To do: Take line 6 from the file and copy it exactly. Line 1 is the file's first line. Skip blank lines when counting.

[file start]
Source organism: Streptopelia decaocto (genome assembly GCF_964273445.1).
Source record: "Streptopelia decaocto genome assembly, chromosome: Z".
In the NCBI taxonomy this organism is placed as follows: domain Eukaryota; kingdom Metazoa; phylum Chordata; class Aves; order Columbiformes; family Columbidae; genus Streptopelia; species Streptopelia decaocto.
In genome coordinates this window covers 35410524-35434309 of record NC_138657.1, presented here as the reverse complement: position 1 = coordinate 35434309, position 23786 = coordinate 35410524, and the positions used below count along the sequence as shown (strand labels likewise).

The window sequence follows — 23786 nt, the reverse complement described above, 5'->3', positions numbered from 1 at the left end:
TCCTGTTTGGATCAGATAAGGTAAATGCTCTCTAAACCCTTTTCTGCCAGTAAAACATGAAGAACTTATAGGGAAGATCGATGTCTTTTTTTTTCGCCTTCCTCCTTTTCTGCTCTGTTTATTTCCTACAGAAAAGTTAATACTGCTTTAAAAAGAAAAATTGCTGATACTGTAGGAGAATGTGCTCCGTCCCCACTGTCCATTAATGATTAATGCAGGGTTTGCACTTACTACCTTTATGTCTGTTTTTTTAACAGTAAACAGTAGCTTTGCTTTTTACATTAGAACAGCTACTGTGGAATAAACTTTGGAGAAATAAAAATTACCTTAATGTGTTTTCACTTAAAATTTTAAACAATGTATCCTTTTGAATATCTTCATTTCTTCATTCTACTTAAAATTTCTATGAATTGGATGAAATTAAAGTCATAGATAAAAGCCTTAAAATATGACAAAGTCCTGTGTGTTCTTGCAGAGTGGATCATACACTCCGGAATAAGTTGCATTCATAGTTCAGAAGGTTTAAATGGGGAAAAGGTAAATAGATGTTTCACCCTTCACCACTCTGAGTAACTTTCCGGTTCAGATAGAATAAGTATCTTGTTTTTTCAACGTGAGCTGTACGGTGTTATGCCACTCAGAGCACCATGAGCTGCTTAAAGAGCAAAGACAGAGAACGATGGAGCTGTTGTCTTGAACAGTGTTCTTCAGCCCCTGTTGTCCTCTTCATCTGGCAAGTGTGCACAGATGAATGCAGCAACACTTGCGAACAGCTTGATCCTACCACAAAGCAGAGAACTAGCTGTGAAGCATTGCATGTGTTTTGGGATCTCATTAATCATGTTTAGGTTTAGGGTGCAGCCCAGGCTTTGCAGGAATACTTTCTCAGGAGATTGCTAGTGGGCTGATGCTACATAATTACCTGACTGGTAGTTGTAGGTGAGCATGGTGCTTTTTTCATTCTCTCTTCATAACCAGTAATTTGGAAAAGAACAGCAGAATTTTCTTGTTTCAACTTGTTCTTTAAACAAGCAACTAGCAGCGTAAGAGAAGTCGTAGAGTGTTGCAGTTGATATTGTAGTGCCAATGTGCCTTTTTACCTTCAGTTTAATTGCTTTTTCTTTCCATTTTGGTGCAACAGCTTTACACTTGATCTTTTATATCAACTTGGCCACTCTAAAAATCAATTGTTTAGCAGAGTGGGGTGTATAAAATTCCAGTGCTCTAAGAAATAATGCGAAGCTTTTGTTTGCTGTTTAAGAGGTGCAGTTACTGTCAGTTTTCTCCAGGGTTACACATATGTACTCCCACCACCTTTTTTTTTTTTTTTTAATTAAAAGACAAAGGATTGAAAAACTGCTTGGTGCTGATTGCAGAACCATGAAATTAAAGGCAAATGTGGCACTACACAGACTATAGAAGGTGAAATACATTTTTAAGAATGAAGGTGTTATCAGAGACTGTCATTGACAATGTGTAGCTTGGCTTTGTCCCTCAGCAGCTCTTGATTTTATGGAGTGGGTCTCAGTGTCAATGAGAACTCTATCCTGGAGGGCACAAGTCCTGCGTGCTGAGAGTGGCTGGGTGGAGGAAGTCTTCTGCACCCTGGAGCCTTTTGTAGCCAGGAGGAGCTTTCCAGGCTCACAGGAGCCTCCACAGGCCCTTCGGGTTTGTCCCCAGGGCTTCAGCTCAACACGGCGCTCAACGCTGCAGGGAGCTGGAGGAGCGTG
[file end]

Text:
TCCTGTTTGGATCAGATAAGGTAAATGCTCTCTAAACCCTTTTCTGCCAGTAAAACATGAAGAACTTATAGGGAAGATCGATGTCTTTTTTTTTCGCCTTCCTCCTTTTCTGCTCTGTTTATTTCCTACAGAAAAGTTAATACTGCTTTAAAAAGAAAAATTGCTGATACTGTAGGAGAATGTGCTCCGTCCCCACTGTCCATTAATGATTAATGCAGGGTTTGCACTTACTACCTTTATGTCTGTTTTTTTAACAGTAAACAGTAGCTTTGCTTTTTACATTAGAACAGCTACTGTGGAATAAACTTTGGAGAAATAAAAATTACCTTAATGTGTTTTCACTTAAAATTTTAAACAATGTATCCTTTTGAATATCTTCATTTCTTCATTCTACTTAAAATTTCTATGAATTGGATGAAATTAAAGTCATAGATAAAAGCCTTAAAATATGACAAAGTCCTGTGTGTTCTTGCAGAGTGGATCATACACTCCGGAATAAGTTGCATTCATAGTTCAGAAGGTTTAAATGGGGAAAAGGTAAATAGATGTTTCACCCTTCACCACTCTGAGTAACTTTCCGGTTCAGATAGAATAAGTATCTTGTTTTTTCAACGTGAGCTGTACGGTGTTATGCCACTCAGAGCACCATGAGCTGCTTAAAGAGCAAAGACAGAGAACGATGGAGCTGTTGTCTTGAACAGTGTTCTTCAGCCCCTGTTGTCCTCTTCATCTGGCAAGTGTGCACAGATGAATGCAGCAACACTTGCGAACAGCTTGATCCTACCACAAAGCAGAGAACTAGCTGTGAAGCATTGCATGTGTTTTGGGATCTCATTAATCATGTTTAGGTTTAGGGTGCAGCCCAGGCTTTGCAGGAATACTTTCTCAGGAGATTGCTAGTGGGCTGATGCTACATAATTACCTGACTGGTAGTTGTAGGTGAGCATGGTGCTTTTTTCATTCTCTCTTCATAACCAGTAATTTGGAAAAGAACAGCAGAATTTTCTTGTTTCAACTTGTTCTTTAAACAAGCAACTAGCAGCGTAAGAGAAGTCGTAGAGTGTTGCAGTTGATATTGTAGTGCCAATGTGCCTTTTTACCTTCAGTTTAATTGCTTTTTCTTTCCATTTTGGTGCAACAGCTTTACACTTGATCTTTTATATCAACTTGGCCACTCTAAAAATCAATTGTTTAGCAGAGTGGGGTGTATAAAATTCCAGTGCTCTAAGAAATAATGCGAAGCTTTTGTTTGCTGTTTAAGAGGTGCAGTTACTGTCAGTTTTCTCCAGGGTTACACATATGTACTCCCACCACCTTTTTTTTTTTTTTTTAATTAAAAGACAAAGGATTGAAAAACTGCTTGGTGCTGATTGCAGAACCATGAAATTAAAGGCAAATGTGGCACTACACAGACTATAGAAGGTGAAATACATTTTTAAGAATGAAGGTGTTATCAGAGACTGTCATTGACAATGTGTAGCTTGGCTTTGTCCCTCAGCAGCTCTTGATTTTATGGAGTGGGTCTCAGTGTCAATGAGAACTCTATCCTGGAGGGCACAAGTCCTGCGTGCTGAGAGTGGCTGGGTGGAGGAAGTCTTCTGCACCCTGGAGCCTTTTGTAGCCAGGAGGAGCTTTCCAGGCTCACAGGAGCCTCCACAGGCCCTTCGGGTTTGTCCCCAGGGCTTCAGCTCAACACGGCGCTCAACGCTGCAGGGAGCTGGAGGAGCGTG